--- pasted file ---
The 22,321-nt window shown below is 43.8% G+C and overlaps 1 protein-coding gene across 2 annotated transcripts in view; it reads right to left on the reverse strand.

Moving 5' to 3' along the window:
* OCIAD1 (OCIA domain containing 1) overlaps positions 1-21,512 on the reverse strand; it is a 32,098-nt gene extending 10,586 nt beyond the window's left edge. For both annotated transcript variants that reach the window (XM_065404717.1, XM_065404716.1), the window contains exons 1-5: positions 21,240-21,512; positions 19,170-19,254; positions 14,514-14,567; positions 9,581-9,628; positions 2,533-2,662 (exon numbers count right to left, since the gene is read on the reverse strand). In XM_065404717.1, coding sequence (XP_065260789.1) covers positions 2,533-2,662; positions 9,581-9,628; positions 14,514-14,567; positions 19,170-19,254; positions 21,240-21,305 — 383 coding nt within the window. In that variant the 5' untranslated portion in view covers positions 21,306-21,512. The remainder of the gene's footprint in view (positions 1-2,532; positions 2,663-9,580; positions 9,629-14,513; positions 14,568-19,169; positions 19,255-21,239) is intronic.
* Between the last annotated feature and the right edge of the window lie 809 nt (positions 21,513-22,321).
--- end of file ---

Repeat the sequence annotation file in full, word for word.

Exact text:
The 22,321-nt window shown below is 43.8% G+C and overlaps 1 protein-coding gene across 2 annotated transcripts in view; it reads right to left on the reverse strand.

Moving 5' to 3' along the window:
* OCIAD1 (OCIA domain containing 1) overlaps positions 1-21,512 on the reverse strand; it is a 32,098-nt gene extending 10,586 nt beyond the window's left edge. For both annotated transcript variants that reach the window (XM_065404717.1, XM_065404716.1), the window contains exons 1-5: positions 21,240-21,512; positions 19,170-19,254; positions 14,514-14,567; positions 9,581-9,628; positions 2,533-2,662 (exon numbers count right to left, since the gene is read on the reverse strand). In XM_065404717.1, coding sequence (XP_065260789.1) covers positions 2,533-2,662; positions 9,581-9,628; positions 14,514-14,567; positions 19,170-19,254; positions 21,240-21,305 — 383 coding nt within the window. In that variant the 5' untranslated portion in view covers positions 21,306-21,512. The remainder of the gene's footprint in view (positions 1-2,532; positions 2,663-9,580; positions 9,629-14,513; positions 14,568-19,169; positions 19,255-21,239) is intronic.
* Between the last annotated feature and the right edge of the window lie 809 nt (positions 21,513-22,321).